I do believe non-native is inevitable because we humans (myself included) tend to tinker with nature which has and continues to have some rather disastrous results. I do not believe “Bittersweet, Loosestrife, Water Hyacinth, Melaleuca, these are seriously invasive plants, and need the equivalent of a wartime approach in some areas”. I believe a little bit of public education and good solid integrated pest management programs funded by our tax dollars will be able to address the negative impact these species have had given a few more decades. What's the rush... they're not going anywhere without our intervention so no need to freak out the public at large with a wartime approach. Lythrum salicaria is biting the dust in my area right now as I type thanks to the colonization of several viable biological controls. I do not believe we have “to accept what has integrated itself into our ecosystems successfully”. To do so means to embrace species such as Euonymus alatus, Ailanthus altissima, and Paulownia tomentosa at the expense of many natives struggling to eek out an existence. You do realize there are gardeners out there who love those species as you love E. helleborine and believe they shouldn’t be removed from the continent of North America. Where do we draw the line? That’s a question that can only be answered by one’s self based on their own personal life experiences and belief system.

Eric, please know I would never stand in judgment of you or your gardening practices and I certainly do not condemn you leaving helleborines standing. There are considerably worse invasives out there as noted by you. I deal with them virtually every day on public lands as well as on my own property.

I came to this site to try to learn from Cyp experts how to care for two species of Cyps that are documented at the research station as having existed on my property over a hundred years ago. It had been my intent to reintroduce them plus three others that are native to NA. There's that human in me tinkering with nature by adding species from a few states south of me. My little attempt at cleaning up some of this mess on my own property while adding a few non-invasives as eye candy for myself.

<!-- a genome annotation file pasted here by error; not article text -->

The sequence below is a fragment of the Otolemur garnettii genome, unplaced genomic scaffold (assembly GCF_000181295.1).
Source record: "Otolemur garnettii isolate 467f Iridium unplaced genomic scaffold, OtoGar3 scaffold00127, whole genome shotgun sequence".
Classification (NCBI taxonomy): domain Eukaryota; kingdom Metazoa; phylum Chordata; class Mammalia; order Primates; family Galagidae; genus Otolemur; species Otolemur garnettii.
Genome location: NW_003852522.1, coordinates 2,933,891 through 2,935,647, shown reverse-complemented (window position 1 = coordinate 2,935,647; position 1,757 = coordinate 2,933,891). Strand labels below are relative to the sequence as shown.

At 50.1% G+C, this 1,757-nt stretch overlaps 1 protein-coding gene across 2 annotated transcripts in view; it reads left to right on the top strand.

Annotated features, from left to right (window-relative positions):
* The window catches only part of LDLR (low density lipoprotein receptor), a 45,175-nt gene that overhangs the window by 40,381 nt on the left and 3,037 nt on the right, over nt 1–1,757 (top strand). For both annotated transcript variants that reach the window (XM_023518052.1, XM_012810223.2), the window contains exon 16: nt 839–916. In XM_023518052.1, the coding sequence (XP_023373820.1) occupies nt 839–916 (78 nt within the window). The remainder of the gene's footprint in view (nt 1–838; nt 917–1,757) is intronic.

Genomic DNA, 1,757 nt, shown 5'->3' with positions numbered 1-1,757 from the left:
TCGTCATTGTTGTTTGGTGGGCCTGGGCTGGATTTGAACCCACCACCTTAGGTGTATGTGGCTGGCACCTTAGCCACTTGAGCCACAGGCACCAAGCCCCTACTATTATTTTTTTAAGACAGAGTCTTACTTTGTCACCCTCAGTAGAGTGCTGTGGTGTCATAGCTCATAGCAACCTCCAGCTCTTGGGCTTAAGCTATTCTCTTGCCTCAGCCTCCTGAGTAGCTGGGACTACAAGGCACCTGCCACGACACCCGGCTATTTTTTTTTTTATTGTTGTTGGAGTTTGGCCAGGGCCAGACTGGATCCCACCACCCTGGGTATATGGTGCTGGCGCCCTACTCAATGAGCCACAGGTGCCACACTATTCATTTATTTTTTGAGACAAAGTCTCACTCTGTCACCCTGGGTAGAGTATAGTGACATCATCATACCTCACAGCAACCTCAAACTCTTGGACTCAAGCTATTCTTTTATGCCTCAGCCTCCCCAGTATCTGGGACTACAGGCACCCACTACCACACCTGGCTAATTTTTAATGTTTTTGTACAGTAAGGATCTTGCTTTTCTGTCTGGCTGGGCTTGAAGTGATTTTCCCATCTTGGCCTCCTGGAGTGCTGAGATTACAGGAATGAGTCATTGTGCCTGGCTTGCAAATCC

I look forward to learning from you,
TheLorax
 

TheLorax

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To the best of my knowledge, only a few genera of Lumbricid are indigenous to North America and those exist down south where they were spared due to the glacial retreat of around 12,000 years ago. You garden in Michigan, none are native to either lower MI or the UP. Makes it easy for people like you and me when any and all earthworms we run across in our soils are introduced. No need to learn to identify any of them when they're all exotic.

I don't know that you are interested but here are basic articles that I found when I googled-
http://www.wnrmag.com/stories/2005/aug05/eworm.htm
http://www.boston.com/news/globe/health_science/articles/2006/12/11/when_worms_turn/
http://www.dnr.state.mn.us/invasives/terrestrialanimals/earthworms/index.html
http://www.wvnps.org/earthworms.html

I remove worms by tossing them on my driveway. The birds are so used to me doing this that they have begun to hang out when I garden waiting for their free meal. That leaf litter the worms are chowing down on has increasingly become very important to me.
 

NYEric

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Your's is an interesting way of looking at things. I suppose that since non-native [read European] human inhabitation of Illinois has occurred that population should be removed as well.
 

TheLorax

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My way of looking at things isn't all that interesting.

Humans are all Homo sapiens. We were present on the continent of NA prior to European colonization. I do believe we are a weedy species though (pun intended).